Sunday, November 25, 2012

Science in the Pulpit

Senator Marco Rubio sees himself as a strong contender for the GOP presidential nomination in 2016.  Okay, let me pause here to apologize to all those weary souls who think (not unreasonably) that it is way, way too soon to be talking about the 2016 presidential election.  Nonetheless, please forgive me as I continue to pursue this topic. 

The senator’s image of himself as a future contender for the GOP nomination no doubt accounts for his double talk about the age of the earth in his recent GQ interview.  For those who missed it, here’s an excerpt:

GQ: How old do you think the earth is?

Rubio:…I’m not a scientist. I don’t think I’m qualified to answer a question like that. At the end of the day, I think there are multiple theories out there on how the universe was created and I think this is a country where people should have the opportunity to teach them all. I think parents should be able to teach their kids what their faith says, what science says. Whether the Earth was created in 7 days, or 7 actual eras, I’m not sure we’ll ever be able to answer that. It’s one of the great mysteries.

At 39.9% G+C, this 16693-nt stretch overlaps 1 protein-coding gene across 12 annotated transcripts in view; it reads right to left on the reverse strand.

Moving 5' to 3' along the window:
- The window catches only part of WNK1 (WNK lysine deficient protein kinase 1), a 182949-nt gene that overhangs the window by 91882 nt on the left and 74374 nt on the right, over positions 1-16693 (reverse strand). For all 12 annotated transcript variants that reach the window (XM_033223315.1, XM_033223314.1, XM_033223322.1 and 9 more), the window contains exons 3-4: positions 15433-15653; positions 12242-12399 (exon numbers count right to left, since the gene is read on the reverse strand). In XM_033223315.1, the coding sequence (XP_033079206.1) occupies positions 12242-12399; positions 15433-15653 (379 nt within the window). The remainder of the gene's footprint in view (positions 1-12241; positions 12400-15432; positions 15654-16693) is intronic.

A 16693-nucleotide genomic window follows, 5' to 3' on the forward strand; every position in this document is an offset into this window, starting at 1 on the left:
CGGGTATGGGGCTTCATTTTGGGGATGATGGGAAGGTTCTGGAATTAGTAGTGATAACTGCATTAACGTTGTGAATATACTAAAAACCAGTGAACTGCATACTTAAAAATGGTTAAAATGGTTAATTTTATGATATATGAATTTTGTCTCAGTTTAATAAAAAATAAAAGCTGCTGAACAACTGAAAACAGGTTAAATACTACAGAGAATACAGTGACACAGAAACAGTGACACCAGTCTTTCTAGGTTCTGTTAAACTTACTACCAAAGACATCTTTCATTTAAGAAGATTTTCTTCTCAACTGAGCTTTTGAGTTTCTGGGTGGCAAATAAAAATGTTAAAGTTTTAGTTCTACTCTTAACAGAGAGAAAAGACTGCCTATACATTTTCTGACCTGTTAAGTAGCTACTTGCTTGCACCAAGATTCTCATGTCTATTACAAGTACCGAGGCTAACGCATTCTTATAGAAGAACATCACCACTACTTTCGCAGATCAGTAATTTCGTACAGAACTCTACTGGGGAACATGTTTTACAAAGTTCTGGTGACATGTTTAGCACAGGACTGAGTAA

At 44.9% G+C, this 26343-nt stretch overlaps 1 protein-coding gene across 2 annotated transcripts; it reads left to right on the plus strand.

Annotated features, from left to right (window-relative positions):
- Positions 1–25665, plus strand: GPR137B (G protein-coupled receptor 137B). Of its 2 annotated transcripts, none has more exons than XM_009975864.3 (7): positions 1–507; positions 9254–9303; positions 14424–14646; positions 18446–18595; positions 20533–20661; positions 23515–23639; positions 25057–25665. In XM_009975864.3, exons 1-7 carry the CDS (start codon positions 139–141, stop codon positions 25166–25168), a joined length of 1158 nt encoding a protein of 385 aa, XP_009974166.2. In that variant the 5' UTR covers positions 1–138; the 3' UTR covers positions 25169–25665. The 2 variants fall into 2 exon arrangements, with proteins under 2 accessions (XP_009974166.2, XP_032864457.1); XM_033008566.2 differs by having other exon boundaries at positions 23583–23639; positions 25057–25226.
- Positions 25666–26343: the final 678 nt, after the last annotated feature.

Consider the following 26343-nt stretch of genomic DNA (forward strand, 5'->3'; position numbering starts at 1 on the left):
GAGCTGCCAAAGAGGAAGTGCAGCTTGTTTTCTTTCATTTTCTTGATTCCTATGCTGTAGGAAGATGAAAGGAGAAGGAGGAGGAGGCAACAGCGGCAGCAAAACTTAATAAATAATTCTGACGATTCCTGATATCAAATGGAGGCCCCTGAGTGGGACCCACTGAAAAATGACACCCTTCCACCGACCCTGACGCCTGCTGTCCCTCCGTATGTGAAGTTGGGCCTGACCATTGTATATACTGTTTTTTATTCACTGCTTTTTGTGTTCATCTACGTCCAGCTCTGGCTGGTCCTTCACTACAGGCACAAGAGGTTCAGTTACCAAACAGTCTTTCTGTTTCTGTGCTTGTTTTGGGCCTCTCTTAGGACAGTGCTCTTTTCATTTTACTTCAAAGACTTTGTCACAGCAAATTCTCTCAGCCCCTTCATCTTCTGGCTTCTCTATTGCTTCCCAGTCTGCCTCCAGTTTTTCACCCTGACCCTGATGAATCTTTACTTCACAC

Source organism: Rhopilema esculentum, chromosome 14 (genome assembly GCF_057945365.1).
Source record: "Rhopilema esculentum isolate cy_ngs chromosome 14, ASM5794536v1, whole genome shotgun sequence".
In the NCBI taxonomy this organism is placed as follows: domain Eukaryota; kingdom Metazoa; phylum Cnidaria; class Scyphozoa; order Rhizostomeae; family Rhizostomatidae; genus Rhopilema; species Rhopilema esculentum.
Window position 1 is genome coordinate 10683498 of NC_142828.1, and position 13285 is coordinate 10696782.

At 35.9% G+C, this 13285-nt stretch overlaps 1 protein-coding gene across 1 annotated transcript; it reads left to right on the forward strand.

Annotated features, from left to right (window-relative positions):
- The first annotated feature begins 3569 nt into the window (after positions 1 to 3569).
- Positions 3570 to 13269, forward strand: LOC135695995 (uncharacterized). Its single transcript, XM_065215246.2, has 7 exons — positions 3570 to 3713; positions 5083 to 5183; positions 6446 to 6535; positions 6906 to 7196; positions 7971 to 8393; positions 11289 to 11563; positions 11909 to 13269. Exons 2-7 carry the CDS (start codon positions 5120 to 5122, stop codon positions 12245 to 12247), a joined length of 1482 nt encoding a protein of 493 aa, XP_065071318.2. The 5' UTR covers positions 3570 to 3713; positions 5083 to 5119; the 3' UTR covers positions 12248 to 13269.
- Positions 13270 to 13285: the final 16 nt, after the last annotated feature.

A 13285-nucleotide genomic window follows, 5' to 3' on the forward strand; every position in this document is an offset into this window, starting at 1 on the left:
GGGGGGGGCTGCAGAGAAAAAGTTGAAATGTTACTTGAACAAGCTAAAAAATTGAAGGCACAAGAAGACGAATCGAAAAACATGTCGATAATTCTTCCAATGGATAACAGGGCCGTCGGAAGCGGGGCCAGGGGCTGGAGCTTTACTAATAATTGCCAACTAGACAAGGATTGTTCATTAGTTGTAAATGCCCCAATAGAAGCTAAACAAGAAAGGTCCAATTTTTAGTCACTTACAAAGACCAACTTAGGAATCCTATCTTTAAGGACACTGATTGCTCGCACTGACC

Senator Rubio

As a number of commentators have pointed out, the age of the universe is not a great mystery.  It is no more a mystery than is the distance of the sun from the earth – about 93 million miles.

I say this with utter confidence despite the fact that, like Senator Rubio, I am not a scientist.  Okay, I am a social scientist, but I still know damn little about astrophysics.  What I do know is that there are thousands of scientists who specialize in solving these sorts of “mysteries,” and they long ago determined how far the sun is from the earth, and how old the earth is: 4.54 billion years.